– Keiki
    Commented Apr 24, 2015 at 16:11
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    @SpaceCadet If there's a legitimate reason you need to be late, the professional thing to do is to discuss this so that everyone knows when you can actually be there. But if you just leave people guessing when you will show up, it is not good for anyone.
    – Brandin
    Commented Apr 24, 2015 at 16:26

By all the definitions of an unpaid intership I have ever seen, this is an internship. You are there to learn how to navigate the workplace and gain some professional experience. And you need the job completion to pass. So you are being paid just not in money. It is counterproductive to blow this opportunity off as unimportant because you are not being paid money. If you make them annoyed enough at your lack of professionalism, you very well may not pass. You certainly won't get a job offer from the place and you will likely get a bad reference. In other words, you will have wasted your time and made your personal situation worse rather than improved.

Professionals don't just wander in whenever they want to. If they know they are coming in later than the normal hours, they tell their boss. They may have an agreement about what hours to be there (I could be expected to show up by 11 not 8) or they may have flex time (which certainly gives you more latitude but not total control generally), but the real problem is in not letting people know when to expect you. Especially as you get more senior, you will need to coordinate with others and it is very annoying when the person you need to talk to about something just wanders in whenever.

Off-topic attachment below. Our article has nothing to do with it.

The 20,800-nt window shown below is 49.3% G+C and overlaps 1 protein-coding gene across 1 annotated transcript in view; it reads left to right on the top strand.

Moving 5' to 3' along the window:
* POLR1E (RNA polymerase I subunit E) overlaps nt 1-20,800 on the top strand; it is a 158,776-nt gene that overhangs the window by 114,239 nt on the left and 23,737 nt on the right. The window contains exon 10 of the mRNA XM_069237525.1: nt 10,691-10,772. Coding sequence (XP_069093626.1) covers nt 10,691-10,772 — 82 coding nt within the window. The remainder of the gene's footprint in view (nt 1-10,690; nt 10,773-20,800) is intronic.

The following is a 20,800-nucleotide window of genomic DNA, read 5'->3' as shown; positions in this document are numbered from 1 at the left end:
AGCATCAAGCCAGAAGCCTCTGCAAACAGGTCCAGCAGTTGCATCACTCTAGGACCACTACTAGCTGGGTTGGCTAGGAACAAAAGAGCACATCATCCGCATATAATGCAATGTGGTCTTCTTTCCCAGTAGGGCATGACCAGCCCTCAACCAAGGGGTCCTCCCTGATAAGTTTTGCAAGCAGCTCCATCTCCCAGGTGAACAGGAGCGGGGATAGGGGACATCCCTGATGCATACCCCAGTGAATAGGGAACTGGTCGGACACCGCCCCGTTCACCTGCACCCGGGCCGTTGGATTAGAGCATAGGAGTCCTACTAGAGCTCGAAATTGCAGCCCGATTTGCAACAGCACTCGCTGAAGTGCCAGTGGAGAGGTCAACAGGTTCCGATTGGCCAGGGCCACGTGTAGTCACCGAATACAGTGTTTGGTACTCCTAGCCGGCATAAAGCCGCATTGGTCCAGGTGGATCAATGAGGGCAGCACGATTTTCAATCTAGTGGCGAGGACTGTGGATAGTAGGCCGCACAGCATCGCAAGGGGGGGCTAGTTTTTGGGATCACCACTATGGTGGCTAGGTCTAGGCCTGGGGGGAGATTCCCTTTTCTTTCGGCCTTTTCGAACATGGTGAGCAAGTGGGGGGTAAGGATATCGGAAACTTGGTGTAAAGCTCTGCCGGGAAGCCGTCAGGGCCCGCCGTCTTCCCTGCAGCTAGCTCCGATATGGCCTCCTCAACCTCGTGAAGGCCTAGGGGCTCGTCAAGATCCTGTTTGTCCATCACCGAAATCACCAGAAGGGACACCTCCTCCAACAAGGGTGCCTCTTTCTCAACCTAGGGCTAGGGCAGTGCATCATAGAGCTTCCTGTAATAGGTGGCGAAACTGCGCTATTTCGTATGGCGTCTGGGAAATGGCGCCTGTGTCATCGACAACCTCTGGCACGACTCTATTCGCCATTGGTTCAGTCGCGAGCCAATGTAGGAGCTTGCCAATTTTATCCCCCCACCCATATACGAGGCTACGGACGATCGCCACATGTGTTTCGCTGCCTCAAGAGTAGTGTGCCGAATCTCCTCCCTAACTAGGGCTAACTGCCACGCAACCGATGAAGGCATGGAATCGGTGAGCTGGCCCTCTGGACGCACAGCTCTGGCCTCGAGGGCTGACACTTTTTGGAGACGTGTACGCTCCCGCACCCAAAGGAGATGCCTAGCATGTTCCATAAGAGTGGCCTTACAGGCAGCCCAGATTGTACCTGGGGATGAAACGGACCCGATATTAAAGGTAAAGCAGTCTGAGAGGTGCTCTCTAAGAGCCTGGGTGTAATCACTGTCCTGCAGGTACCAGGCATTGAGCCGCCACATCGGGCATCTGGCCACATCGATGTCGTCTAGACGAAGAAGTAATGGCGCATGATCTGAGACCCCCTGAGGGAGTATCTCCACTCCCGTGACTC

Some places are more flexible than others about lateness of the 10-15 minutes variety if it is occasional.

However, the flexibility may well depends on how flexible other parts of the organization are. If people in other departments don't have the flexibility to be late, then lateness anywhare is less acceptable because HR will want to make sure that all employees are treated equally.

The worst place I ever saw for this was a call center that had some dev support people. People there even had to take breaks at a set time and get permission to go to the bathroom. People not on the phones who didn't follow the same rules got called in to HR because the call-takers complained. Was this stupid? Indeed it was. BUt as long as you worked there (and believe me almost everyone got out as soon as they could find another job), you had to follow the rules and there was a zero % chance they would change. You need to discuss this, not with us, but with your boss to find out what is acceptable where you are working.

One of the main things you need to learn at an internship of this type is that the expectations of the company will be different at every company and you have to meet that company's expectations; they will not change to be what you would prefer. This is part of being junior, you have less leverage than a senior well-respected colleague in either getting rules changes accepted or in being able to get an exception made for you.

More than likely when this company provides feedback to your school (and they will if you have to do this to pass), they will not only be evaluating the technical merit of what you built but your attitude. Get used to this now - it is part of what you are there to learn. In school, no one grades on attitude. In business is is often significantly more important than technical skills. From what you wrote, you are intending to blow this off as unimportant. If you can't take it seriously because you are not getting paid, you deserve to flunk. And taking it seriously includes following their policies even ones you personally consider to be stupid like caring about lateness.